About a decade ago, Union’s field had become so run-down that the German soccer authorities threatened to withdraw its license. The routinely indebted club responded by asking fans to help with renovating its stadium. More than two thousand people volunteered, and dozens of them came to the building site every day: not only professional electricians and construction workers but also doctors, lawyers, and IT specialists. Some even took holidays from their day jobs in order to pitch in at the stadium. Fans who had moved away from Germany traveled on their own dime to Köpenick. Today, at one of the stadium entrances, the names of all those who volunteered are engraved on metal plates.
Because of fans like these, Union can be understood as a rebellion against the idea that a single life is senseless and absurd, and that philosophically there is no system we can trust. Being part of a community and collective decision-making provides a sense of meaning. It’s why a victory on the field can illuminate a fan’s own insignificant existence and make him or her feel happy. The Berlin writer Imran Ayata puts it this way: “At Union living soccer means: helping out, doing it yourself, throwing it all away, and starting everything over from scratch again.”
Since 2014, my friend and I have organized an exchange seminar that explores fan culture and community responsibility. We invite sports journalists and active soccer fans from Belarus, Ukraine and Russia to come to Berlin for a week, where they meet fans, social workers who specialize in fan projects, journalists and representatives from the police, soccer clubs, and other organizations responsible for regulating and controlling public space in the world of soccer. Our guests come from a different kind of society, one that’s more authoritarian and undemocratic, more male-dominated and violent, where conditions make people reluctant to compromise, engage in dialogue or trust in a collective. With soccer we try to reach those who are wary of politics, which is being discredited by the likes of Vladimir Putin and Alexander Lukashenko. Our goal is to attract young people (most of whom are men) and sports journalists who have not already been contacted by international civil-society projects in Eastern Europe. We also take them to Union. I am not objective enough to have a sober judgment, but going to the stadium and meeting Union fans is usually an inspirational highlight of the workshop. “I never would have thought that a soccer like this is possible,” a participant from Minsk once told me.
Union is unique but no longer alone. Fan culture in German soccer has become very powerful in the past fifteen years. Fans, sometimes considered by ordinary Germans to be criminals, hooligans and marauding mobs, are organizing themselves as registered NGOs to promote fair ticket-prices and better kickoff times, or to provide themselves with legal aid when they get into trouble with state authorities. Clubs also use soccer as a way to draw attention to socially relevant topics like racism, homophobia, violence, political extremism, the Holocaust, refugees or integration. Despite all its problems, Germany’s democratic culture has grown more mature, solid and progressive in the past twenty years, thanks in no small part to soccer fans.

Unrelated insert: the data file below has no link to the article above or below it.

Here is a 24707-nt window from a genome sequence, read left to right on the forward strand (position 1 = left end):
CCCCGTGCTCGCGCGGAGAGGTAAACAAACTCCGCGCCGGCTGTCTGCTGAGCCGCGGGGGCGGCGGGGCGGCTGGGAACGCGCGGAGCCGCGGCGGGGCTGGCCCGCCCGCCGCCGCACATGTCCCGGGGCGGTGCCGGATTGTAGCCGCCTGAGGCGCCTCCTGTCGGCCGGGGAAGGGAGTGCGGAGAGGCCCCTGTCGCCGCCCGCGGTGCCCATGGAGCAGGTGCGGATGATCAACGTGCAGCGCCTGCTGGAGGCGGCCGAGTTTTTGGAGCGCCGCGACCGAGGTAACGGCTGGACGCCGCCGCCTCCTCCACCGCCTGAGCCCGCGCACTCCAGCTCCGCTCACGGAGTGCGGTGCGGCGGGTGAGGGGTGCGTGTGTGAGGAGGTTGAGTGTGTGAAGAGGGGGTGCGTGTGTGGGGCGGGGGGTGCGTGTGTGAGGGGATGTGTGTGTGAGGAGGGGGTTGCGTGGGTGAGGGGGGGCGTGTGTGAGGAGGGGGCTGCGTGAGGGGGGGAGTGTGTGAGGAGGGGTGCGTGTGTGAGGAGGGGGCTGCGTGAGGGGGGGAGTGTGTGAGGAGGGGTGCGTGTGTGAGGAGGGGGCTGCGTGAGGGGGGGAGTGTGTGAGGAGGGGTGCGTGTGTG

I can imagine what some of you Americans must be saying to yourself. What is it with Germans? They always take everything so seriously. Must every aspect of life, from Nazi skeletons in the closet to Saturday afternoon kickoff times, be turned into an exercise in self-interrogation that’s eventually sanctified with a long compound noun like Vergangenheitsbewältigung?
You know what? I agree. Soccer should be fun, too. And Union is fun, a lot of fun when you are standing on the terraces together with your mates, singing the club’s anthem until its end. Whenever a Union player scores, the stadium becomes a dome for lunatics: people jump up and down, hug each other, throw beer, shout their happiness to the sky. It’s even fun when you lose, but in a philosophical sense. To be a Union fan is to develop a more realistic understanding of life. You learn to cope with stress and disappointment. In my opinion, soccer can only be fun when there is enough freedom for self-realization in pursuit of shared dreams and goals. When soccer becomes so commercialized that fans have no choice but to behave like a solitary consumer—I swear, that will be the day that I stop going to soccer.
This past season Union had a chance at being promoted to the Bundesliga, but we failed after slipping to fourth place in the final weeks. Earlier in the season Union had climbed to second place with a win over Würzburg. Some Union fans in the terraces started singing “Scheiße, wir steigen auf!” (“Shit, we’re going to get promoted!”), which perfectly expressed their ambivalence about the fancy first division. Many Union fans fear the introduction of new rules that would restrict their freedoms. They worry about fresh faces coming to the stadium only to gaze at soccer stars, about higher ticket prices and a new level of commercialization that would threaten the club like a fire or a flood.
Constant change and the desire for renewal are integral to soccer, and success is naturally the goal of any club. I personally don’t need Union to be part of the Bundesliga, except perhaps for the promotion party, which would turn my corner of Oberschöneweide into a madhouse for three weeks. But I’m pretty confident that Union’s fans are strong enough to adapt their core principles to new challenges. Our culture of maladjustment and communitarianism will continue to help us cultivate and defend the openness of our space, so that at the end of a game we can stand in the terraces and sing at the top of our lungs “We will live eternally,” as our smirking souls fly into the sky.